Self-named Liam Clancy (Born William Clancy on September 2, 1935) was an Irish folk singer and actor. He was the last surviving member of the Clancy Brothers. The band (Clancy Brothers) was considered Ireland’s original pop stars, having recorded 55 albums selling internationally, and having performed to sold out crowds at both Carnegie Hall and Royal Albert Hall. Musician Bob Dylan, who became a close friend, regarded Clancy as the greatest ballad singer of all time.
As a child, the first song Clancy ever sung was The Croppy Boy. After a Christian Brothers education, he took a job in Dublin as an insurance agent, but also took night classes at the National College of Art and Design. In 1955 while on a trip, Clancy met Tommy Makem.
The Clancy Brothers and Tommy Makem began performing together in the 1950’s with Clancy playing guitar in addition to singing. In 1959 the band released its first album: The Rising of the Moon. They performed in large U.S. cities and performed on The Ed Sullivan Show in 1961. That appearance launched the band’s career. The quartet recorded many albums for Columbia Records.
After the Clancy Brothers no longer performed together, Liam Clancy enjoyed a solo career in Canada, appearing on television. In 1975, he met up again with Tommy Makem at a musical festival. The group Maken and Clancy was formed and performed until 1988. There was also a 1980’s reunion tour, reuniting all members of the Clancy Brothers and Makem.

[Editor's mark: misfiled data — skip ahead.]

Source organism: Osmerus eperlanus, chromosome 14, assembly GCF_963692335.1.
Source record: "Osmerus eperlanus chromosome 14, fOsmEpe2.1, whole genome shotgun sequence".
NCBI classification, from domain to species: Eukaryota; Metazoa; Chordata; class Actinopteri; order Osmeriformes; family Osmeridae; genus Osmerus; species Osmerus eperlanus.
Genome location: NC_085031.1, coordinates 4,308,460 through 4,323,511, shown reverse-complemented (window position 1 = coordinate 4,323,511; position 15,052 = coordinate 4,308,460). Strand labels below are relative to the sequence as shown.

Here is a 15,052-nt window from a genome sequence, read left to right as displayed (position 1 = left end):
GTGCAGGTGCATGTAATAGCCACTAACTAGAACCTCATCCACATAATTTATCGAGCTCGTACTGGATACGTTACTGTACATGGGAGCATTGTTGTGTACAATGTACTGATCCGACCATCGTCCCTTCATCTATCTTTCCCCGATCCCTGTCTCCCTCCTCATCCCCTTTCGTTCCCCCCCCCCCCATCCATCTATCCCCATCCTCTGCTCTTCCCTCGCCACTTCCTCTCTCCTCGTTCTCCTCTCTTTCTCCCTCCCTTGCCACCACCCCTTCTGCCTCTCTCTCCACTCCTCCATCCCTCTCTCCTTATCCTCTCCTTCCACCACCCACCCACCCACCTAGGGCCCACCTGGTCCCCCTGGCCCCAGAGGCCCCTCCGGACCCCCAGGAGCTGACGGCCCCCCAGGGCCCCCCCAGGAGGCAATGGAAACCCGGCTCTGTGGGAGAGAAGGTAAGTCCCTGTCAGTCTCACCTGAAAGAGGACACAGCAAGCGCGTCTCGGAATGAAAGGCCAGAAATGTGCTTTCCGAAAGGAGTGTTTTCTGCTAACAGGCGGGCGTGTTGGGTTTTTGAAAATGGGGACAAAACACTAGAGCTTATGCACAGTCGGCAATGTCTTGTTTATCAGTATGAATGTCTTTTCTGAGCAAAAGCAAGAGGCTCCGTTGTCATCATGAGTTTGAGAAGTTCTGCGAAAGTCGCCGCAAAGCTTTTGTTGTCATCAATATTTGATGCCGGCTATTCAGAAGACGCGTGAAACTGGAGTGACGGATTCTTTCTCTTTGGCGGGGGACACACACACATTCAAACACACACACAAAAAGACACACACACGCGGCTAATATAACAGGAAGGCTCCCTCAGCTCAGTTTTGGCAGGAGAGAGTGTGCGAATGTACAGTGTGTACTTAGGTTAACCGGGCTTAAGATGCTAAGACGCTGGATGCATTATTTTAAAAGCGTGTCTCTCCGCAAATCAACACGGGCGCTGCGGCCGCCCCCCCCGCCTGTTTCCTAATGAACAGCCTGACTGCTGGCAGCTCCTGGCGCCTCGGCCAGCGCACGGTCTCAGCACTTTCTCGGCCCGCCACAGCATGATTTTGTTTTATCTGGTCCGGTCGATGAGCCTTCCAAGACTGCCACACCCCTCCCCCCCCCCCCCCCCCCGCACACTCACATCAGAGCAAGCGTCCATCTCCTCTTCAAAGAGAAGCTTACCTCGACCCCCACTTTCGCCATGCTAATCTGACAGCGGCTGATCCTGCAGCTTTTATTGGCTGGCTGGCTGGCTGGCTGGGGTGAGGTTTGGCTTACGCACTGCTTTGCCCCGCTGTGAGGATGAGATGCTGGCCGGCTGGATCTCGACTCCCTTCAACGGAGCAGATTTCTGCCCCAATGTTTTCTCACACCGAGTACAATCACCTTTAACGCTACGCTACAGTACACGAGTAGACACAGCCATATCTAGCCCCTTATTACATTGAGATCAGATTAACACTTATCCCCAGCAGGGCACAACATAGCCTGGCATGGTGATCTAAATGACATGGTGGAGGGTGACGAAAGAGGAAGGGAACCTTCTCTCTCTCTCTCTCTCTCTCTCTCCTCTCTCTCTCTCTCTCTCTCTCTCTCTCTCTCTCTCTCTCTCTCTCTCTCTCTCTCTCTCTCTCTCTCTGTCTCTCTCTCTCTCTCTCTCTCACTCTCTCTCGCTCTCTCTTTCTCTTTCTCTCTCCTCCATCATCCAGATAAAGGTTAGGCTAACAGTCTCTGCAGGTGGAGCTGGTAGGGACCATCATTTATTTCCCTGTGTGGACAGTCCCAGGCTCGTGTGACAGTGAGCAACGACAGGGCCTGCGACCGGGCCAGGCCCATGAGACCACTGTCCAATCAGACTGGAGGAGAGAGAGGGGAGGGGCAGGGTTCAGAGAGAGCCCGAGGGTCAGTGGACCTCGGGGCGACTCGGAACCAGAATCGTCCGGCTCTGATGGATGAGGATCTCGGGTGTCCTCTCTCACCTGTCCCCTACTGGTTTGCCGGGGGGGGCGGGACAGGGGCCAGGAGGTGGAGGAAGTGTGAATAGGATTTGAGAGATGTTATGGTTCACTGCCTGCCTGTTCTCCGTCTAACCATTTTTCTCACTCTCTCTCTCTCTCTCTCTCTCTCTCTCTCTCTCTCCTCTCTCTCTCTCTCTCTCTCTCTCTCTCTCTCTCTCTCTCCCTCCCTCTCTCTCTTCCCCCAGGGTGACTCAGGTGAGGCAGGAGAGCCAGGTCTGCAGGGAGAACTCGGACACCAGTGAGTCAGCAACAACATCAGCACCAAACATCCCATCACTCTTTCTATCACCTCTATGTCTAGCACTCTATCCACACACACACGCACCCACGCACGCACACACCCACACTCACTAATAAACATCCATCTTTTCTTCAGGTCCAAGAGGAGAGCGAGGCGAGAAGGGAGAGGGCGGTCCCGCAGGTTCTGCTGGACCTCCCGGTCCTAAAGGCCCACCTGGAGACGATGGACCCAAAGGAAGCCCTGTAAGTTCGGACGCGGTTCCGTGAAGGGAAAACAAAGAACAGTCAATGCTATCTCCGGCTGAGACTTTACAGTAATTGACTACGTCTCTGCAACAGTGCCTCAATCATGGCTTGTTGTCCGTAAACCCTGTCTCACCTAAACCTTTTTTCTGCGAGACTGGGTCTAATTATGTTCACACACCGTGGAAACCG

In 1990, Liam Clancy joined Patty and Bobby Clancy and nephew Robbie O’Connor on stage. He also performed with Fayreweather Band and the Phil Couter Orchestra. He would also perform alone. In 2001 Clancy’s memoir (The Mountain of the Woman) was published. And in 2006 he was profiled in an Irish documentary entitled The Legend of Liam Clancy.
In 2009 a full-length biography of Liam Clancy was released: The Yellow Bittern: The Life and Times of Liam Clancy; it was released in the UK and Ireland. The Wheels of Life was released in 2009; it was Clancy’s final album.
Liam Clancy’s last performance was at the National Concert Hall in May 2009. At that performance he recited the Dylan Thomas poem “And Death shall have no dominion.” Clancy died in Ireland on December 4, 2009. The president of Ireland attended his funeral.
Up until his death brought on by pulmonary fibrosis, Clancy was outspoken politically and had criticized the Gulf Wars and the harsh economic problems gripping Ireland. Clancy was survived by his wife and four children, as well as three children from a previous union.
As a member of Clancy Brothers; as a member of Clancy Brothers & Tommy Makem; as the second half of the duo Tommy Makem and Liam Clancy; and as a solo artist, Liam Clancy had numerous single, guest, and album releases.